For example, assume it is desired to enter in the value of 13 FT 3 and 3/16 IN into the calculator 10 of the present invention. The following steps would take place:
______________________________________Press Sequence Location Display______________________________________Press ON Function Keys 50 0' 0"Push Key #1 Numerical Keys 40 1Push Key #3 Numerical Keys 40 13Push Key FT Field Keys 60 13'Push Key #3 Numerical Keys 40 3Push Key IN Field Keys 60 13' 3"Push Key #3 Numerical Keys 40 3Push Key x/16 Field Keys 60 13' 3 3/16"______________________________________
As set forth above, only eight button presses were required to enter the value of 13 FT 3 and 3/16 IN. It is important to note that the entry of the above value into the calculator of the present invention follows the same sequence as the value is commonly spoken. Furthermore, as the value is entered, the display shows the sequence step so that if the user is interrupted, as the value is being manually entered, the user can return and continue the sequence.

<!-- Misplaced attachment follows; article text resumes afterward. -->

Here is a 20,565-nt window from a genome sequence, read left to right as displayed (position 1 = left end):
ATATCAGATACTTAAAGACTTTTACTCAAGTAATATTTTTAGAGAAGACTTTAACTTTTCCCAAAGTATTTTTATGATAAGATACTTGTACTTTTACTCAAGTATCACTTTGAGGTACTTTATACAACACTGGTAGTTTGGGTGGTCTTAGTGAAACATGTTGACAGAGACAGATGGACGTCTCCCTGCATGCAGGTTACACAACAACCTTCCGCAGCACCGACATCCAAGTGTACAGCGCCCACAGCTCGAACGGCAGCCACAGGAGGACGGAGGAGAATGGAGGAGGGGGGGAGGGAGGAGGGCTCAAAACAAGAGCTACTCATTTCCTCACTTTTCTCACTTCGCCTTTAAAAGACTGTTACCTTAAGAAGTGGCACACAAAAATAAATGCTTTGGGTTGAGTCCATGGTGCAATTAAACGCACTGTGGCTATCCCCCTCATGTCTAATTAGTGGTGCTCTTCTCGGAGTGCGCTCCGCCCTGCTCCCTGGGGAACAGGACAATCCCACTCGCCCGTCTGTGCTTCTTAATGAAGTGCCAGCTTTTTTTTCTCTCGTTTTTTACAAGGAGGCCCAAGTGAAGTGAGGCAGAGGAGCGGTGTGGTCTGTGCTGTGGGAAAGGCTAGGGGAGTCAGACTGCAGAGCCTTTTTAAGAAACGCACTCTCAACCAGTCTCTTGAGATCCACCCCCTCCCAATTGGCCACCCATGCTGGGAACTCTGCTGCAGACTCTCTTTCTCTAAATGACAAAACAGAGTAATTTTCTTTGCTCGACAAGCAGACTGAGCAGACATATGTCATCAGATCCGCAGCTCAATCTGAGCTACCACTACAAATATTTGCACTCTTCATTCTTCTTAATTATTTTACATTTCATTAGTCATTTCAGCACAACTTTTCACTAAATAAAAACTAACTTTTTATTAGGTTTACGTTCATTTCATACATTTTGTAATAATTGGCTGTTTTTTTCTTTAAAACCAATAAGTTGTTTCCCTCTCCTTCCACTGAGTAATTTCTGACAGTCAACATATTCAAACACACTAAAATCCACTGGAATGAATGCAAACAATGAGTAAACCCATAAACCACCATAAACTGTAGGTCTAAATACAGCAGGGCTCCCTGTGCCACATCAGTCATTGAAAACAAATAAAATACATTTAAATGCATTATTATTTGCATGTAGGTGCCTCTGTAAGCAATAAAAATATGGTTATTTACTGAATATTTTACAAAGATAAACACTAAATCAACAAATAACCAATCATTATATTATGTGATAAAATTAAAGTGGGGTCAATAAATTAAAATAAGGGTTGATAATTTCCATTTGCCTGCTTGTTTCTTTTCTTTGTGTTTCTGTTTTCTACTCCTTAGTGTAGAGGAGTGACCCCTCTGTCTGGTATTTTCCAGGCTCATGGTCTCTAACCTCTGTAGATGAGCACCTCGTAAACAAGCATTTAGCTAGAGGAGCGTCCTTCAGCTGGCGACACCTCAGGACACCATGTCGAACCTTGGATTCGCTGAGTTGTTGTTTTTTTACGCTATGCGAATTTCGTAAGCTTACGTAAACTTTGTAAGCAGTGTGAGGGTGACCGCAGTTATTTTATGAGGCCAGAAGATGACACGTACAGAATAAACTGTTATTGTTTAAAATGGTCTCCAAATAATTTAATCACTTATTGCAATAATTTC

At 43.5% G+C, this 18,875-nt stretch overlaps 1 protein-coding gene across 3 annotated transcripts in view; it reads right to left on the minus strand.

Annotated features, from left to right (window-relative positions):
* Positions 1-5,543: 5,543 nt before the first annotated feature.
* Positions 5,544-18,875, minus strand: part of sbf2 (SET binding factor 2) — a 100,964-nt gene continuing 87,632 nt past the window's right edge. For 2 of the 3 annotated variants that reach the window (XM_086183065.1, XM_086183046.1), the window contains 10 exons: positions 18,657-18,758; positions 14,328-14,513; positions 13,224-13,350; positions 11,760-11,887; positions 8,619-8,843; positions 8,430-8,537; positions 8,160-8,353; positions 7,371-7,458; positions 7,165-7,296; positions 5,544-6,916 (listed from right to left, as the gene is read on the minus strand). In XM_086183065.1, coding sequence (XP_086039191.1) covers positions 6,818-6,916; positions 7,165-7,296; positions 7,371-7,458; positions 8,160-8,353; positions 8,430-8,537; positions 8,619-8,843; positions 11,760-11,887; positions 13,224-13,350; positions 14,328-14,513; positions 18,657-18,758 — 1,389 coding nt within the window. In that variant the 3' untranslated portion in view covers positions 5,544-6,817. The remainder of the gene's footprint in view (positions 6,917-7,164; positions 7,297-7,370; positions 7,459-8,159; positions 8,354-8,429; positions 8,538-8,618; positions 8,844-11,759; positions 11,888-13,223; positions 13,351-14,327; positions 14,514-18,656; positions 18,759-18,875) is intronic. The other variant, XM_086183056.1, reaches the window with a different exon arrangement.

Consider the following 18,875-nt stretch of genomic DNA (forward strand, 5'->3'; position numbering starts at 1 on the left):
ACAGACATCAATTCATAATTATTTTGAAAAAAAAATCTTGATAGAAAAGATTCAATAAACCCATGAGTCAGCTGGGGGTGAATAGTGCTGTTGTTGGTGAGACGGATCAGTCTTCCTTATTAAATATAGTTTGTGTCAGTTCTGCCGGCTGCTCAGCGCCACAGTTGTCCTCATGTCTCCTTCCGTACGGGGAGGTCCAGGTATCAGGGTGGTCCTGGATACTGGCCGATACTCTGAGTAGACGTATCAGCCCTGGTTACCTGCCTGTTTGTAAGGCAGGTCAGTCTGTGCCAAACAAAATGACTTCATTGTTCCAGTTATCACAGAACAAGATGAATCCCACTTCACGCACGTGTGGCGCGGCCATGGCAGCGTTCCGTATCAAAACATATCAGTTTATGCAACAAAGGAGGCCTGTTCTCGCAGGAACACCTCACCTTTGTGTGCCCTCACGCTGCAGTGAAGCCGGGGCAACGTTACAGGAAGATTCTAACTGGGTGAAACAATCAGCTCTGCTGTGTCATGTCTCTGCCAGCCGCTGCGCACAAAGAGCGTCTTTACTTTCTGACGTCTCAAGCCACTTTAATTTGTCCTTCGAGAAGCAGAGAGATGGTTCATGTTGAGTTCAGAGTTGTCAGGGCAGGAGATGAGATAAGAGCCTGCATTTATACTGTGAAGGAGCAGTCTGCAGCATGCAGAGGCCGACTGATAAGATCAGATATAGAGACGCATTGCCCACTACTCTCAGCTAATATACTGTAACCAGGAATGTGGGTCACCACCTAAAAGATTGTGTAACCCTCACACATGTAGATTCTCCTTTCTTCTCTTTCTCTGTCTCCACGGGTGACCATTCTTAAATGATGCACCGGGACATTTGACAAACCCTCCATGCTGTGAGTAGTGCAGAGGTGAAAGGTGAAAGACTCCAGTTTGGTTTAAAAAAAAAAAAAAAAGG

Once a value has been inserted, any of the common arithmetic functions can be generated. For example, assume it is desired to add 13/16 IN to the above value. The following sequence of events would take place:
______________________________________Sequence Location Display______________________________________Push + Key Functional Keys 50 13' 3 13/16"Push Key #1 Numerical Keys 40 1Push Key #3 Numerical Keys 40 13Push Key x/16 Field Keys 60 13/16"Push = Key Functional Keys 50 13' 4"______________________________________
Also contained in the field keys 60 of the present invention is a conversion key (MODE) which converts the value found in the display 30 from feet, inches and fractions of inches (FIF) to decimal inches (DI) or vice versa. Hence, and pursuant to the prior example, by pushing the MODE key the display would convert 13'-3 3/16" to 159.1875".